"There are no two points so distant from one another that they cannot be connected by a single straight line -- and an infinite number of curves."

Composer Lawrence Dillon has produced an extensive body of work, from brief solo pieces to a full-length opera. Three disks of his music are due out in 2010 on the Bridge, Albany and Naxos labels. In the past year, he has had commissions from the Emerson String Quartet, the Cassatt String Quartet, the Mansfield Symphony, the Boise Philharmonic, the Salt Lake City Symphony, the Ravinia Festival, the Daedalus String Quartet, the Kenan Institute for the Arts, the University of Utah and the Idyllwild Symphony Orchestra.

Although he lost 50% of his hearing in a childhood illness, Dillon began composing as soon as he started piano lessons at the age of seven. In 1985, he became the youngest composer to earn a doctorate at The Juilliard School, and was shortly thereafter appointed to the Juilliard faculty. Dillon is now Composer in Residence at the University of North Carolina School of the Arts, where he has served as Music Director of the Contemporary Ensemble, Assistant Dean of Performance, and Interim Dean of the School of Music. He was the Featured American Composer in the February 2006 issue of Chamber Music magazine.

Visit Lawrence Dillon's Web Site

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Friday, January 09, 2009

On Monday evening, violinist Danielle Belen will perform my Façade on her Carnegie Hall debut. Danielle was the 2008 Grand Prize Winner in the annual Sphinx competition, which helps promote young Black and Latino musicians. As part of her prize, she’s played concertos last season and this with an amazing list of top orchestras: the Pittsburgh Symphony, Boston Pops, Atlanta Symphony, Florida Orchestra, San Francisco Symphony, Berkeley Symphony Orchestra, Naples Philharmonic, Cleveland Orchestra, Colorado Symphony and the Nashville Symphony.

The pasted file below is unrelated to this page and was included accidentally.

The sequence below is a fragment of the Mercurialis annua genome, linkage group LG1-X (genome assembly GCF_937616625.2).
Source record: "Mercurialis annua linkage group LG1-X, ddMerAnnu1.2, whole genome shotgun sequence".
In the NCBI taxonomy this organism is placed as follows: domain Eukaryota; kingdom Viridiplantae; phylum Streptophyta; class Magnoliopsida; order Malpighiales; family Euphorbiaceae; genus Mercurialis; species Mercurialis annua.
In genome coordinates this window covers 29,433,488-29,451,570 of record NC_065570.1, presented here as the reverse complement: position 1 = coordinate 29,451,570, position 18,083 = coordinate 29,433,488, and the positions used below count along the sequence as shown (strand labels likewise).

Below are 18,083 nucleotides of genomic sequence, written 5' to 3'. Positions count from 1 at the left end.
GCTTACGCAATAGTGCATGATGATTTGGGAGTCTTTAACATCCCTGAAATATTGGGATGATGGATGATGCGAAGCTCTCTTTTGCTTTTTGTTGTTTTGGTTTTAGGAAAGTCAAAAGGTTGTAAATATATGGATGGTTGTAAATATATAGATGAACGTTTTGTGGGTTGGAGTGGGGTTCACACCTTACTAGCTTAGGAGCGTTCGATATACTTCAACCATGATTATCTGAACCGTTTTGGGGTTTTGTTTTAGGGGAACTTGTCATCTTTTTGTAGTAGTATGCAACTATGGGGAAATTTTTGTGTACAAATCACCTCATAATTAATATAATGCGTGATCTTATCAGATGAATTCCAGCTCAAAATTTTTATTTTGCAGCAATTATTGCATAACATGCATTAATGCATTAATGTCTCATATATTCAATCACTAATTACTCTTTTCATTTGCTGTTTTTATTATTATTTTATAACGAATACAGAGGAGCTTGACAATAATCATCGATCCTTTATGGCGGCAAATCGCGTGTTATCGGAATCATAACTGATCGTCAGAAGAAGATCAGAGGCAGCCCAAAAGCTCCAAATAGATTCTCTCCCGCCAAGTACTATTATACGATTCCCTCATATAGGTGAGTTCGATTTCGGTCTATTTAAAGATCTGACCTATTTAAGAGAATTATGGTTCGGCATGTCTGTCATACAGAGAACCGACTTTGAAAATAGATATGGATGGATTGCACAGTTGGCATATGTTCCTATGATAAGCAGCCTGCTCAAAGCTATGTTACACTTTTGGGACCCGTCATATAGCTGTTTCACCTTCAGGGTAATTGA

She’s also playing this Carnegie debut, and she’ll be releasing a disk of violin works by yours truly on the Naxos label.

Danielle first got in touch with me last August, explaining that Sphinx and Naxos wanted her to record a complete disk of works by a single American composer of her choice. Having listened to a bunch of new music online, she narrowed her options down to a lucky few, then contacted the composers to find out if they had enough solo violin music for a complete disk. I guess I came closest to fulfilling the required parameters, because she had decided on recording my music by the end of September.

She seems to be particularly taken by Façade, which is a nice coincidence, since it was composed the year she was born. (Façade was a student piece; I’ve blogged about it here) Unfortunately, I can’t be there for the Carnegie gig (too many other things going on around here this week), but she’ll be playing a complete recital of my works at the Colburn School in LA on February 1st, after which we’ll convene in Toronto (brrrr) for four days of recording sessions.

Thanks for investing so much of your time and effort in my music, Danielle! Hope your Carnegie show is a big success.